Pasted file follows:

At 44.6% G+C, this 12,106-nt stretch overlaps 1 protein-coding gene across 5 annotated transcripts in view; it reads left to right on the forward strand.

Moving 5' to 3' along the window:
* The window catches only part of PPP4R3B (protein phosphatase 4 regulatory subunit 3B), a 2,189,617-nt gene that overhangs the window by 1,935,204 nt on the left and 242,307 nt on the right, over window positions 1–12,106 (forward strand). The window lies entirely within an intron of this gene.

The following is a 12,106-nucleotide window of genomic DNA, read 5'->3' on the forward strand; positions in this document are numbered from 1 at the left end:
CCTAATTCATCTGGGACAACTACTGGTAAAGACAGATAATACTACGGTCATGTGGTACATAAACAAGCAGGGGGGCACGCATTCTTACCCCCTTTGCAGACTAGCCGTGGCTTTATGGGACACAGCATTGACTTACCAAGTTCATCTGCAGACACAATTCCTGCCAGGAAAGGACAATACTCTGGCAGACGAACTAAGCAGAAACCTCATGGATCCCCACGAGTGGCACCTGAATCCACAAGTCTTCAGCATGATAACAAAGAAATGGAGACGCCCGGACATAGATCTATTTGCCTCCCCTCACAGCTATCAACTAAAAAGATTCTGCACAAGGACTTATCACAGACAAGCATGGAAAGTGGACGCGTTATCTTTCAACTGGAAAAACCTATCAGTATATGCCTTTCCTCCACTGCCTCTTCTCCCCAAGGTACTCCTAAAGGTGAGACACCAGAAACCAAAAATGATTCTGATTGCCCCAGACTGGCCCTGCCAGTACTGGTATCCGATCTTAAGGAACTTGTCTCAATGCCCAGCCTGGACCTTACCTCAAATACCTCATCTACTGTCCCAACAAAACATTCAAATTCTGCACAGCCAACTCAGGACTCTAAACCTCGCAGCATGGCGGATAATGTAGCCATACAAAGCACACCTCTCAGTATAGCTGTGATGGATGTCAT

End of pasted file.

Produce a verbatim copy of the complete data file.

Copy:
At 44.6% G+C, this 12,106-nt stretch overlaps 1 protein-coding gene across 5 annotated transcripts in view; it reads left to right on the forward strand.

Moving 5' to 3' along the window:
* The window catches only part of PPP4R3B (protein phosphatase 4 regulatory subunit 3B), a 2,189,617-nt gene that overhangs the window by 1,935,204 nt on the left and 242,307 nt on the right, over window positions 1–12,106 (forward strand). The window lies entirely within an intron of this gene.

The following is a 12,106-nucleotide window of genomic DNA, read 5'->3' on the forward strand; positions in this document are numbered from 1 at the left end:
CCTAATTCATCTGGGACAACTACTGGTAAAGACAGATAATACTACGGTCATGTGGTACATAAACAAGCAGGGGGGCACGCATTCTTACCCCCTTTGCAGACTAGCCGTGGCTTTATGGGACACAGCATTGACTTACCAAGTTCATCTGCAGACACAATTCCTGCCAGGAAAGGACAATACTCTGGCAGACGAACTAAGCAGAAACCTCATGGATCCCCACGAGTGGCACCTGAATCCACAAGTCTTCAGCATGATAACAAAGAAATGGAGACGCCCGGACATAGATCTATTTGCCTCCCCTCACAGCTATCAACTAAAAAGATTCTGCACAAGGACTTATCACAGACAAGCATGGAAAGTGGACGCGTTATCTTTCAACTGGAAAAACCTATCAGTATATGCCTTTCCTCCACTGCCTCTTCTCCCCAAGGTACTCCTAAAGGTGAGACACCAGAAACCAAAAATGATTCTGATTGCCCCAGACTGGCCCTGCCAGTACTGGTATCCGATCTTAAGGAACTTGTCTCAATGCCCAGCCTGGACCTTACCTCAAATACCTCATCTACTGTCCCAACAAAACATTCAAATTCTGCACAGCCAACTCAGGACTCTAAACCTCGCAGCATGGCGGATAATGTAGCCATACAAAGCACACCTCTCAGTATAGCTGTGATGGATGTCAT